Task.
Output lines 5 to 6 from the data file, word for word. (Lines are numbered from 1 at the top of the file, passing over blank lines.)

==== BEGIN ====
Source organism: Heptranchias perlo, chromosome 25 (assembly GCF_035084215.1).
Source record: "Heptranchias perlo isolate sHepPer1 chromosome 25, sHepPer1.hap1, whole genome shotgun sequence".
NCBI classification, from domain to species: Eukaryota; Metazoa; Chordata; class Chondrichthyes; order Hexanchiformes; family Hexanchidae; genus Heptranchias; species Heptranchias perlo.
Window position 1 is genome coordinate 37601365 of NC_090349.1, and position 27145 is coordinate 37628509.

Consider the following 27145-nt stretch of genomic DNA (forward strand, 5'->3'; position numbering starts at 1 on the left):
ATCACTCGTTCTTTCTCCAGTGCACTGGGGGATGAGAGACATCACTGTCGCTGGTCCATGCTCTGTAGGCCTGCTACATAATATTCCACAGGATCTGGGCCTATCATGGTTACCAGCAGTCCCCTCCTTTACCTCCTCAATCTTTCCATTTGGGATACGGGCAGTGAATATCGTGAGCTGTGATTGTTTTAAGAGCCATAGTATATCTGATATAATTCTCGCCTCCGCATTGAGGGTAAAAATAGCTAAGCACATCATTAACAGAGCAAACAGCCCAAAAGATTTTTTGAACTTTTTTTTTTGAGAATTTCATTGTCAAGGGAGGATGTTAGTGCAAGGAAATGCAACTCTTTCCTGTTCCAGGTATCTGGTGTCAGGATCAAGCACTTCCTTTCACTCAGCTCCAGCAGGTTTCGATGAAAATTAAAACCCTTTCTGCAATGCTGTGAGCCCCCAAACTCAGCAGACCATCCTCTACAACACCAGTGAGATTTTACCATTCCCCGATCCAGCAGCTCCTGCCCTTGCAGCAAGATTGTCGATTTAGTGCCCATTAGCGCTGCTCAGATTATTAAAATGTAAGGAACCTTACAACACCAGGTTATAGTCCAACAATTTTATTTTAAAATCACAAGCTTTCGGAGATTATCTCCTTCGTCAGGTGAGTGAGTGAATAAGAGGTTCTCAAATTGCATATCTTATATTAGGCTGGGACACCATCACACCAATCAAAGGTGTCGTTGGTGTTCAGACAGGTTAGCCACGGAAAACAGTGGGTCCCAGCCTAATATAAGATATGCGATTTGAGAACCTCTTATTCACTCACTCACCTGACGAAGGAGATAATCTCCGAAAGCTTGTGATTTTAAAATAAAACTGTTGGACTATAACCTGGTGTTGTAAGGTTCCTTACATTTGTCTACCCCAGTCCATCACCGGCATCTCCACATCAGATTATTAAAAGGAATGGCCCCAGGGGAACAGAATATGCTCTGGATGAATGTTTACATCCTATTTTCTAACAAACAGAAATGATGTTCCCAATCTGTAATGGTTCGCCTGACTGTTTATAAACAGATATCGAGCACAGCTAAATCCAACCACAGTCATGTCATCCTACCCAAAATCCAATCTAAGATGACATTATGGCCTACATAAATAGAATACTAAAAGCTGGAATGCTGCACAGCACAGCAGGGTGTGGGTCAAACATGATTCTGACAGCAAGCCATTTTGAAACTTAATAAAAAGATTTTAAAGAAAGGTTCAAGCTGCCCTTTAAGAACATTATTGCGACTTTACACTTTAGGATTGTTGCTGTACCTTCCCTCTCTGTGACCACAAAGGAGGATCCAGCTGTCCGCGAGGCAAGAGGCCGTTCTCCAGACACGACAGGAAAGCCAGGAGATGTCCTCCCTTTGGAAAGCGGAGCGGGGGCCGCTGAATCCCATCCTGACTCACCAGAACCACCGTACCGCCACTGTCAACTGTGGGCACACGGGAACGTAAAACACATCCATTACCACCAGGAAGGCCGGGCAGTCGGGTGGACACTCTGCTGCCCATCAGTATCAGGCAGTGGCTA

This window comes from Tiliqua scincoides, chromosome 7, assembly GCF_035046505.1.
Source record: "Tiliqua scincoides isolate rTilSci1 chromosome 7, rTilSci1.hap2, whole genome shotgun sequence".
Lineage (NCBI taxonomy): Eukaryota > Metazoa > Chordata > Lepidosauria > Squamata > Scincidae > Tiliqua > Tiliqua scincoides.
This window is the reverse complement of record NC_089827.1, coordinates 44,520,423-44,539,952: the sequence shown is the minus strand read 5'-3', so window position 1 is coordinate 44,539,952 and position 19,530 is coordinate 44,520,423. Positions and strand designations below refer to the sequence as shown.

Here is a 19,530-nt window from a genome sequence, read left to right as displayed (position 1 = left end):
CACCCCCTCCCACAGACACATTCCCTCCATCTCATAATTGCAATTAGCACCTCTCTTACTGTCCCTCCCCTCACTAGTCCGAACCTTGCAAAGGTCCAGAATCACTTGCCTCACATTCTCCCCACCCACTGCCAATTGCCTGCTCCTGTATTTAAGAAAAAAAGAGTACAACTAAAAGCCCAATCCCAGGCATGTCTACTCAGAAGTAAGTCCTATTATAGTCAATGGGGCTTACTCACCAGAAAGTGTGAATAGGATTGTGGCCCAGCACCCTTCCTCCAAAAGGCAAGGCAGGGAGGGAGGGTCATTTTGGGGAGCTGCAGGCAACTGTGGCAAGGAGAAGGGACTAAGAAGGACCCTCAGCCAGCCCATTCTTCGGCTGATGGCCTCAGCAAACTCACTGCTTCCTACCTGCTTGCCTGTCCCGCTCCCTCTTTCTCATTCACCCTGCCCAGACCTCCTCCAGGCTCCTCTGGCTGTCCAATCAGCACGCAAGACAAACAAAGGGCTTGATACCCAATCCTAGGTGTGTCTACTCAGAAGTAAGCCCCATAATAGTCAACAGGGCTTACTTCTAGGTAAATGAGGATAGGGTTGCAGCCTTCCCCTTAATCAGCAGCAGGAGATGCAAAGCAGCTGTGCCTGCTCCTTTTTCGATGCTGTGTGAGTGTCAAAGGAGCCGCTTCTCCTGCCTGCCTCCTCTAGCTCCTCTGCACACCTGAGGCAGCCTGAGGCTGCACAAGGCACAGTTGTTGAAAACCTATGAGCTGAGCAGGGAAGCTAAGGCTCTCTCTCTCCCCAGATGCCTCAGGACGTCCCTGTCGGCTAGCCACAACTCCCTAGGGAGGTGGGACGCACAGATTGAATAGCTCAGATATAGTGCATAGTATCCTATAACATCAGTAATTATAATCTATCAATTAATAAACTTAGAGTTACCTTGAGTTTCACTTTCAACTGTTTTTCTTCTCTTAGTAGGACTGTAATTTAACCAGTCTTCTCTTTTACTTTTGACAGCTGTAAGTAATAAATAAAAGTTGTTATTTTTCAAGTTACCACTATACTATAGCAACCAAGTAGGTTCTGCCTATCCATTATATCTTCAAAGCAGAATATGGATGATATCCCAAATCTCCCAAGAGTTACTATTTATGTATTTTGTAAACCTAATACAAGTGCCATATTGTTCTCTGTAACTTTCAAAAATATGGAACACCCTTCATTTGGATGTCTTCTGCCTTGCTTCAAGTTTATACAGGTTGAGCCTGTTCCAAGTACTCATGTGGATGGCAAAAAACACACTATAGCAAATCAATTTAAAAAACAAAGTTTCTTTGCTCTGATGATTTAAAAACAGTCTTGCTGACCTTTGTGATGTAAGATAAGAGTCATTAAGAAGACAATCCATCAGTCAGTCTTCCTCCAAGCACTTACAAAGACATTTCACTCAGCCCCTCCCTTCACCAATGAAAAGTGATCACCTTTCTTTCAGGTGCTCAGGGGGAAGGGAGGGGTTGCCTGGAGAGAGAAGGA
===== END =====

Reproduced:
Consider the following 27145-nt stretch of genomic DNA (forward strand, 5'->3'; position numbering starts at 1 on the left):
ATCACTCGTTCTTTCTCCAGTGCACTGGGGGATGAGAGACATCACTGTCGCTGGTCCATGCTCTGTAGGCCTGCTACATAATATTCCACAGGATCTGGGCCTATCATGGTTACCAGCAGTCCCCTCCTTTACCTCCTCAATCTTTCCATTTGGGATACGGGCAGTGAATATCGTGAGCTGTGATTGTTTTAAGAGCCATAGTATATCTGATATAATTCTCGCCTCCGCATTGAGGGTAAAAATAGCTAAGCACATCATTAACAGAGCAAACAGCCCAAAAGATTTTTTGAACTTTTTTTTTTGAGAATTTCATTGTCAAGGGAGGATGTTAGTGCAAGGAAATGCAACTCTTTCCTGTTCCAGGTATCTGGTGTCAGGATCAAGCACTTCCTTTCACTCAGCTCCAGCAGGTTTCGATGAAAATTAAAACCCTTTCTGCAATGCTGTGAGCCCCCAAACTCAGCAGACCATCCTCTACAACACCAGTGAGATTTTACCATTCCCCGATCCAGCAGCTCCTGCCCTTGCAGCAAGATTGTCGATTTAGTGCCCATTAGCGCTGCTCAGATTATTAAAATGTAAGGAACCTTACAACACCAGGTTATAGTCCAACAATTTTATTTTAAAATCACAAGCTTTCGGAGATTATCTCCTTCGTCAGGTGAGTGAGTGAATAAGAGGTTCTCAAATTGCATATCTTATATTAGGCTGGGACACCATCACACCAATCAAAGGTGTCGTTGGTGTTCAGACAGGTTAGCCACGGAAAACAGTGGGTCCCAGCCTAATATAAGATATGCGATTTGAGAACCTCTTATTCACTCACTCACCTGACGAAGGAGATAATCTCCGAAAGCTTGTGATTTTAAAATAAAACTGTTGGACTATAACCTGGTGTTGTAAGGTTCCTTACATTTGTCTACCCCAGTCCATCACCGGCATCTCCACATCAGATTATTAAAAGGAATGGCCCCAGGGGAACAGAATATGCTCTGGATGAATGTTTACATCCTATTTTCTAACAAACAGAAATGATGTTCCCAATCTGTAATGGTTCGCCTGACTGTTTATAAACAGATATCGAGCACAGCTAAATCCAACCACAGTCATGTCATCCTACCCAAAATCCAATCTAAGATGACATTATGGCCTACATAAATAGAATACTAAAAGCTGGAATGCTGCACAGCACAGCAGGGTGTGGGTCAAACATGATTCTGACAGCAAGCCATTTTGAAACTTAATAAAAAGATTTTAAAGAAAGGTTCAAGCTGCCCTTTAAGAACATTATTGCGACTTTACACTTTAGGATTGTTGCTGTACCTTCCCTCTCTGTGACCACAAAGGAGGATCCAGCTGTCCGCGAGGCAAGAGGCCGTTCTCCAGACACGACAGGAAAGCCAGGAGATGTCCTCCCTTTGGAAAGCGGAGCGGGGGCCGCTGAATCCCATCCTGACTCACCAGAACCACCGTACCGCCACTGTCAACTGTGGGCACACGGGAACGTAAAACACATCCATTACCACCAGGAAGGCCGGGCAGTCGGGTGGACACTCTGCTGCCCATCAGTATCAGGCAGTGGCTA